Fishermen, communities need more than healthy fish stocks

Alaska salmon are winners; Alaska salmon fishermen – not so much.

The gist of a new study published today in the journal PLOS ONE shows when it comes to fisheries, environmental soundness doesn’t necessarily translate to economic and community benefits. In a perfect world, both fishes and humans come out ahead, say the authors, whose goal was to create indicators that give policymakers worldwide the information they need to make that happen more often.

That would give fisheries, fishing communities – and seafood lovers – a brighter future.

“We wanted to develop a new set of metrics to determine how well fisheries management systems work and to test what factors are most effective in improving them,” said James Anderson, a lead author and a professor of Food and Resource Economics and director of the new Institute for Sustainable Food Systems at the University of Florida Institute of Food and Agricultural Sciences. “These new Fishery Performance Indicators are designed to help us evaluate a fishery system’s performance toward achieving economic, community and ecological sustainability – the ‘triple bottom line.’”

Chris Anderson, from the University of Washington and a lead author, added, “The FPIs are the most comprehensive global tool that consider social factors in addition to the usual biological measures when gauging a fishery’s health.”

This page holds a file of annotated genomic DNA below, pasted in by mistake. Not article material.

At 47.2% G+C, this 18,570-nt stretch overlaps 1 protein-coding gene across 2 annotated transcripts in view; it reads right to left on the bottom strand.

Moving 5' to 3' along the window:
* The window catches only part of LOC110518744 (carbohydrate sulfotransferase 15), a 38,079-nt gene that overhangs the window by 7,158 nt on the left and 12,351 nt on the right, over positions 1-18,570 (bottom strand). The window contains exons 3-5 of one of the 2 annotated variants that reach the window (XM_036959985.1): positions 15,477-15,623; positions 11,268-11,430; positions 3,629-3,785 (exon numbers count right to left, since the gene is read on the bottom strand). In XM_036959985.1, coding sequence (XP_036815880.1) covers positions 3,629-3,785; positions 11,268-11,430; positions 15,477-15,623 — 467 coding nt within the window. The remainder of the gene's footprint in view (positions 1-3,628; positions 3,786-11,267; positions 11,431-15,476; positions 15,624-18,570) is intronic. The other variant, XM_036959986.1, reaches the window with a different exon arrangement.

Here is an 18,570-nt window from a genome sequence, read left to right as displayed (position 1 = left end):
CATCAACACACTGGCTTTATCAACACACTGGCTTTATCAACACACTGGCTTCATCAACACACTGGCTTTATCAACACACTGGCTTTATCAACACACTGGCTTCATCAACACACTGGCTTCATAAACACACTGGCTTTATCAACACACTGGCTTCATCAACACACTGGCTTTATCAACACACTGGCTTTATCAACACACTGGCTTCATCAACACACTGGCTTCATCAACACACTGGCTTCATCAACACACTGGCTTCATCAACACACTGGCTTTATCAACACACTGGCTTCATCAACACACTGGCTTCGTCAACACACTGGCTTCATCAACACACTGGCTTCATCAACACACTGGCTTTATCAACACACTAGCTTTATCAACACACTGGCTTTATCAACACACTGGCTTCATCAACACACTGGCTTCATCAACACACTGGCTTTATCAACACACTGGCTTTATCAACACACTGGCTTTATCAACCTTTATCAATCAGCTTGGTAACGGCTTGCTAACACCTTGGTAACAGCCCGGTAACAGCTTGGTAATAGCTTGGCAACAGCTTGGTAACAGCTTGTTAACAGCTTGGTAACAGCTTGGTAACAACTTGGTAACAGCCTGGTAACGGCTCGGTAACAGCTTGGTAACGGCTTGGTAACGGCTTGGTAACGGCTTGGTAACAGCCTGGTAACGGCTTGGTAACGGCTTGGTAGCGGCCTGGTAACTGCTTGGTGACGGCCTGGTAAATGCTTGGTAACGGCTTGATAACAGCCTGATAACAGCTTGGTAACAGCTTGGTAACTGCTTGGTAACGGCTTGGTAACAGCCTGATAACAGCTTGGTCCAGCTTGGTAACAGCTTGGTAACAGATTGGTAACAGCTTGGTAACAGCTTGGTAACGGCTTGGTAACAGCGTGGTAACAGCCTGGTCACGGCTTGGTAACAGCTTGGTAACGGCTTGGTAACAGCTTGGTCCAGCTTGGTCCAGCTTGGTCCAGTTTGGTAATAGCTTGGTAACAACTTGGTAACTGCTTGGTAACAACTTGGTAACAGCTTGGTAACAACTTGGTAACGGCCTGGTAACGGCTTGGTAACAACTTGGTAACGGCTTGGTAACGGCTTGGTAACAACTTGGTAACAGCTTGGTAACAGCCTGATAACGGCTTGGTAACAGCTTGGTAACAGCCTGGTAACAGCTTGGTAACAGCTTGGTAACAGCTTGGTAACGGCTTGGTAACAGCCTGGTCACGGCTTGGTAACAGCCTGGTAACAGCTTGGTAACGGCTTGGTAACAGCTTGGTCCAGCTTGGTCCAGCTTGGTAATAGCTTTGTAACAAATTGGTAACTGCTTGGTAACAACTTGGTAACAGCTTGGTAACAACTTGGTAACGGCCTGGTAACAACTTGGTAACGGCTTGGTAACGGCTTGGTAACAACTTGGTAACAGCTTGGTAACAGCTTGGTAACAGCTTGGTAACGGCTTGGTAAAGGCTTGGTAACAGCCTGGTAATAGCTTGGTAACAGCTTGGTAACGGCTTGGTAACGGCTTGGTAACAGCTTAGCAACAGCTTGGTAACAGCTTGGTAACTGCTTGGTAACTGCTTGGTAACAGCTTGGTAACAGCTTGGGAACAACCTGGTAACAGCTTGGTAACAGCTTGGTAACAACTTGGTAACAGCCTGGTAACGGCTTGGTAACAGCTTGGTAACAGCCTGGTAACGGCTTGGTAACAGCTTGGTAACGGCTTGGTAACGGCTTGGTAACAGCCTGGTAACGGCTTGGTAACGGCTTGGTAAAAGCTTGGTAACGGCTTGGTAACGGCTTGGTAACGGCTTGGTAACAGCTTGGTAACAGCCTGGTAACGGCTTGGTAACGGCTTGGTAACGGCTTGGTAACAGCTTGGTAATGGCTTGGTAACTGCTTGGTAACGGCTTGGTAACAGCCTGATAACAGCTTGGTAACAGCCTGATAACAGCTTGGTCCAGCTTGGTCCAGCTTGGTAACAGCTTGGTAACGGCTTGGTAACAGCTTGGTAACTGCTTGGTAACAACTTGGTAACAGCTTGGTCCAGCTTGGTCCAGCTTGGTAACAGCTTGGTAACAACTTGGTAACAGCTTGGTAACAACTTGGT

The Alaska salmon fishery is touted as one of the best in the world. When measured with an ecological yardstick, it is – fish stocks are healthy and the fishery is certified by the Marine Stewardship Council as consistently meeting rigorous biological standards. Fish are individually counted as they swim upstream to ensure there are enough to breed.

But Alaska salmon falls behind some of the world’s fisheries in how it benefits local fishermen, processing workers and nearby rural communities, according to a new assessment that ranks the vitality of a fishery by looking at its economic and community benefits as well as its ecological health.

The authors found that globally, less healthy fish stocks usually lead to worse economic and community outcomes. However, they identified several cases where weaker stocks contribute importantly to the livelihoods of harvesters and their communities, and healthy fish stocks generated meager economic or community benefits.

“It is often assumed that economic and social benefits always follow healthy stocks, but this is rarely tested due to the lack of social data,” Chris Anderson said. “Our strategy was to develop a rapid assessment instrument that would organize the knowledge of local fishery experts to help us understand how harvesters and processors are performing economically and how the fishery is supporting its community. Economically effective management, access to high-value markets and having other income opportunities often play a larger role in human outcomes than stock health, especially in communities where fishing is a large share of the economy.”

James and Chris Anderson and 24 co-authors at the World Bank and other universities and organizations around the world chose 61 fisheries as initial case studies to build the assessment tool.